1. Advertisers negatively stereotyping people with mental health disorders
More than a fifth (22%) of the UK population feel that those with mental health problems are negatively stereotyped in advertising, rising to 60% among those with mental health conditions.
Some 37% of those with mental health problems cite social media as a source of pressure about their identity, and 68% say social media has caused them stress or anxiety. This is compared to 17% and 35% respectively among the UK population as a whole.
The study also found 53% of Brits think people with mental health conditions should be more visible in UK advertisements, that figure climbing to 81% among those with mental health problems.
2. UK consumers skip ads after just 2.4 seconds
UK consumers only watch an ad for 2.4 seconds on average before skipping, with the nation’s ad skipping rate at 52% compared to 57% in the US.
Despite this, skipped ads are still valuable for both brands and consumers with 27% of those who skipped the ad still able to recall the brand unaided.
Nevertheless, the higher the ad completion, the higher the recall. For instance, when between 71% and 80% of an ad is watched, it generates 74% of the value of a fully completed ad. When only 21% to 30% of the ad is watched, it generates just 58% of the value of a fully completed ad.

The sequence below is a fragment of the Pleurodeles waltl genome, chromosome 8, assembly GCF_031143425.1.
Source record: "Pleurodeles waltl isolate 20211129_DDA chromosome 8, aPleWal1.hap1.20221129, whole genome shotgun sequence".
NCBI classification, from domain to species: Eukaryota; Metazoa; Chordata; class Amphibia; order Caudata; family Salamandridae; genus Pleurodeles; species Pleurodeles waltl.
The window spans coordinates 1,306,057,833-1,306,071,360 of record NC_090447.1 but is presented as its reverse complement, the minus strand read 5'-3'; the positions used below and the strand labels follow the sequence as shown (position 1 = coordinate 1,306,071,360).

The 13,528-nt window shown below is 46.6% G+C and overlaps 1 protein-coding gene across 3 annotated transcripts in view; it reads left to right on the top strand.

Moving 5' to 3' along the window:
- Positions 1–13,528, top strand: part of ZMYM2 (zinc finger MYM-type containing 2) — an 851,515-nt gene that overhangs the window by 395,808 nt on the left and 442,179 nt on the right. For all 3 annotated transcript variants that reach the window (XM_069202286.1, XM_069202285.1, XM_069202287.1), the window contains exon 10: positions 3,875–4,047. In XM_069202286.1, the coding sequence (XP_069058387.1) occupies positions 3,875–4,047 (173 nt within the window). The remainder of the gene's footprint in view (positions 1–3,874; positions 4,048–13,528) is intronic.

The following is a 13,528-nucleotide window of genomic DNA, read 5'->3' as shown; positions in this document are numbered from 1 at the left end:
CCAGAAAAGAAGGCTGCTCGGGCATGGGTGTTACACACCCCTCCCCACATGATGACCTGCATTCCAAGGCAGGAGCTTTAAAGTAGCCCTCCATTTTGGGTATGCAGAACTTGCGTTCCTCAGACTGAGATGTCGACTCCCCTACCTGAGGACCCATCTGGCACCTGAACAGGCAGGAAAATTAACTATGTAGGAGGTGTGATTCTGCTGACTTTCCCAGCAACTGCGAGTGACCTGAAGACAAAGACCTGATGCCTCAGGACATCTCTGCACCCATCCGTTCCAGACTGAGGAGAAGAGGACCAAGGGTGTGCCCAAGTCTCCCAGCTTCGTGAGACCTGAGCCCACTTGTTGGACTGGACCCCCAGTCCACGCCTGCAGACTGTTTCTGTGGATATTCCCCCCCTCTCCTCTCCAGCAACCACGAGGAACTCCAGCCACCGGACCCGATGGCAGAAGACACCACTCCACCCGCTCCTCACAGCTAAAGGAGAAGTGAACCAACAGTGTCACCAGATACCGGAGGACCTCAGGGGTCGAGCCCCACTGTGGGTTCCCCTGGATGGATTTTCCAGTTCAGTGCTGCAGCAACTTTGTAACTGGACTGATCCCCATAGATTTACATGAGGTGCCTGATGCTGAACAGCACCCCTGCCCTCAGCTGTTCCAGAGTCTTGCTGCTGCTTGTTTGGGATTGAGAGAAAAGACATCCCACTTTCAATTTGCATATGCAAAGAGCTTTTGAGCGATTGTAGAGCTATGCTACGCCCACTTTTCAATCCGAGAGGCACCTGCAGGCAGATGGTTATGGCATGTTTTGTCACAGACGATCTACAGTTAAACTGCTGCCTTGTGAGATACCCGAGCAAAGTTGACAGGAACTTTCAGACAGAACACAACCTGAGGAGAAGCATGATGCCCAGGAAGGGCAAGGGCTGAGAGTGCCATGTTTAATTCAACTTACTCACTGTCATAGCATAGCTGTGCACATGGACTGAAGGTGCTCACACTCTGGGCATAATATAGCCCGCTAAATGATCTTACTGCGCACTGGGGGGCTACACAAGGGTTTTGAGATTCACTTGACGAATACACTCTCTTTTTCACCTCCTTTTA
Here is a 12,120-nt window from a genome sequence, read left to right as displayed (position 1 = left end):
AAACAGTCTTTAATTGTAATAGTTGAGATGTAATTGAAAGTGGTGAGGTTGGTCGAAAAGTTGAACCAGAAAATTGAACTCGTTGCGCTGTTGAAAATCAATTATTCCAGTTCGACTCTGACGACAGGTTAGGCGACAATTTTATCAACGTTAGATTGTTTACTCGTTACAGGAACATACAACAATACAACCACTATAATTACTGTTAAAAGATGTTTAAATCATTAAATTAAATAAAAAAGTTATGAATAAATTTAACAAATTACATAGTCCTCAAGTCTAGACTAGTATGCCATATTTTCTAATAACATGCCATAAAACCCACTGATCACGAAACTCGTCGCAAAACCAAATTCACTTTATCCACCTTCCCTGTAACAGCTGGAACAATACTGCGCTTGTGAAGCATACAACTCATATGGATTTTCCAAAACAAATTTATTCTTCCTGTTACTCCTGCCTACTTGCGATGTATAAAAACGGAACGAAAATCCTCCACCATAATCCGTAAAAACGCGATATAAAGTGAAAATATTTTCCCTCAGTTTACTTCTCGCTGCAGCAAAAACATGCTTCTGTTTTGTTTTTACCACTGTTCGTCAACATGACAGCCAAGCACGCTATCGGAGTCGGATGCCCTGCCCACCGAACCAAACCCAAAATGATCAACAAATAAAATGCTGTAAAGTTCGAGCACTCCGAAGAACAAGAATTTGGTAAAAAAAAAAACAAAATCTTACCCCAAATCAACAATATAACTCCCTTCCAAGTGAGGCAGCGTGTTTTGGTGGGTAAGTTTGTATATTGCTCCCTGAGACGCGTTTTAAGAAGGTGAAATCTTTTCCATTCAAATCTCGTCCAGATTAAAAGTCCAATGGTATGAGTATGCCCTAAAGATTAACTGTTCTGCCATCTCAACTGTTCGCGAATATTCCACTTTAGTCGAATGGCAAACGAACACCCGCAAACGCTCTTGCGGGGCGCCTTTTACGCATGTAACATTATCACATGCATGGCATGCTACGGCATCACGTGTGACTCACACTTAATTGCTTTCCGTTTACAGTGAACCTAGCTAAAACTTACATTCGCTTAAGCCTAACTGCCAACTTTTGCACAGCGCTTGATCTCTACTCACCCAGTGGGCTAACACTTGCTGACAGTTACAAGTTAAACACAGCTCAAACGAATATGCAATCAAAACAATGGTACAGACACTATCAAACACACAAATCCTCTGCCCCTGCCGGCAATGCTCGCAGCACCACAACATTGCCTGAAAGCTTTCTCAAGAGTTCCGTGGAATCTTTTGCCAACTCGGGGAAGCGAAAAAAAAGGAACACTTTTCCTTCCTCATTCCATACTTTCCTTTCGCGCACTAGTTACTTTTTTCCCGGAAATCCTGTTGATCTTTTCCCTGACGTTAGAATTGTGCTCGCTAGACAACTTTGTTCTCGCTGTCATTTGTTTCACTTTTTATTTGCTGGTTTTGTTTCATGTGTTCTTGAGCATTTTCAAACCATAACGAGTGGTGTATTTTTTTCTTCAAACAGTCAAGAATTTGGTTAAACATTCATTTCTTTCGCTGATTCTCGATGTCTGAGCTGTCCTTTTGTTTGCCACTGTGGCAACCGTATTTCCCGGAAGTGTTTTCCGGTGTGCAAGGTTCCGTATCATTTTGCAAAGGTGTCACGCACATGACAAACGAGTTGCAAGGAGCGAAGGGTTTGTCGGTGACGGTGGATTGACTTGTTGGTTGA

Source: MAGNA and IPG Media Lab
3. Hospitality leads digital transformation of luxury ad category
Half (50%) of luxury hospitality advertising will be digital this year, up from 47% in 2017. This is compared to 33% for all luxury brands, up from 30% in 2017, and behind the wider ad market which will spend 39% of budgets in digital this year.
Automotive brands comes second, spending 39% of their ad budgets in digital, followed by watches and jewellery brands (28%), fragrances and beauty (27%) and fashion and accessories (13%)
Digital advertising is now responsible for almost all the growth in luxury ad spend, with total luxury ad spend predicted to rise by 2.4% in 2018 and 2.8% in 2019. However this growth is behind the wider market, where spend is expected to rise by 4.2% this year and 3.6% in 2019.
4. Britain hit with sharpest sales drop on record
UK retailers experienced the sharpest sales drop in 22 years during April, likely due to poor weather and the timing of Easter.
Same-store sales dropped 4.2% year on year, while total sales were down 3.1% – the most severe decline since the survey began in 1995.
Separate research also shows, high street footfall fell by 3.3% last month, taking the decline over March and April to 4.8% – marking a worse decline than during the depths of the recession in 2009, when footfall was down 3.8% across the two months.
Source: British Retail Consortium
5. A quarter of UK viewers to switch off once their team is out of the World Cup
More than a quarter (26%) of UK World Cup viewers will switch off once their team is knocked out of the tournament. Of eight countries, Brazilians are most enthusiastic about the World Cup games, with 48% of fans saying they will continue to watch even if Brazil was out.
The brands most Brits recalled as World Cup sponsors are Coca-Cola (45%), McDonalds (41%), Adidas (33%), Visa (31%) and Budweiser (27%).
Three in four (75%) of viewers will be watching at home on TV, as opposed to just 1% on mobile, while nearly 23% will be using their phones as the main way of seeking out additional information.